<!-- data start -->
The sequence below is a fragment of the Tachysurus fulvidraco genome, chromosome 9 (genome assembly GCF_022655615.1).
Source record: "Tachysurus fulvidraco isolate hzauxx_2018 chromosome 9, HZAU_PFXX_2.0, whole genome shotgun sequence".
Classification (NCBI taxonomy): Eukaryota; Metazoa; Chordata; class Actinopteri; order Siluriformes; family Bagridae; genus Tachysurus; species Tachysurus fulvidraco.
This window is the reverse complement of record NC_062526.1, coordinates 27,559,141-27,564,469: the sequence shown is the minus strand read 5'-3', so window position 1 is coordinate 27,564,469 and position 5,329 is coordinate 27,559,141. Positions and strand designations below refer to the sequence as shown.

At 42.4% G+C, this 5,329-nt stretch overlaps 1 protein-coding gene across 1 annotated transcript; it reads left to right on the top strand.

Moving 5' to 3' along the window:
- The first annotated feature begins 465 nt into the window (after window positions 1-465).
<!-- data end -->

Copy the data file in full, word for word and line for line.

The sequence below is a fragment of the Tachysurus fulvidraco genome, chromosome 9 (genome assembly GCF_022655615.1).
Source record: "Tachysurus fulvidraco isolate hzauxx_2018 chromosome 9, HZAU_PFXX_2.0, whole genome shotgun sequence".
Classification (NCBI taxonomy): Eukaryota; Metazoa; Chordata; class Actinopteri; order Siluriformes; family Bagridae; genus Tachysurus; species Tachysurus fulvidraco.
This window is the reverse complement of record NC_062526.1, coordinates 27,559,141-27,564,469: the sequence shown is the minus strand read 5'-3', so window position 1 is coordinate 27,564,469 and position 5,329 is coordinate 27,559,141. Positions and strand designations below refer to the sequence as shown.

At 42.4% G+C, this 5,329-nt stretch overlaps 1 protein-coding gene across 1 annotated transcript; it reads left to right on the top strand.

Moving 5' to 3' along the window:
- The first annotated feature begins 465 nt into the window (after window positions 1-465).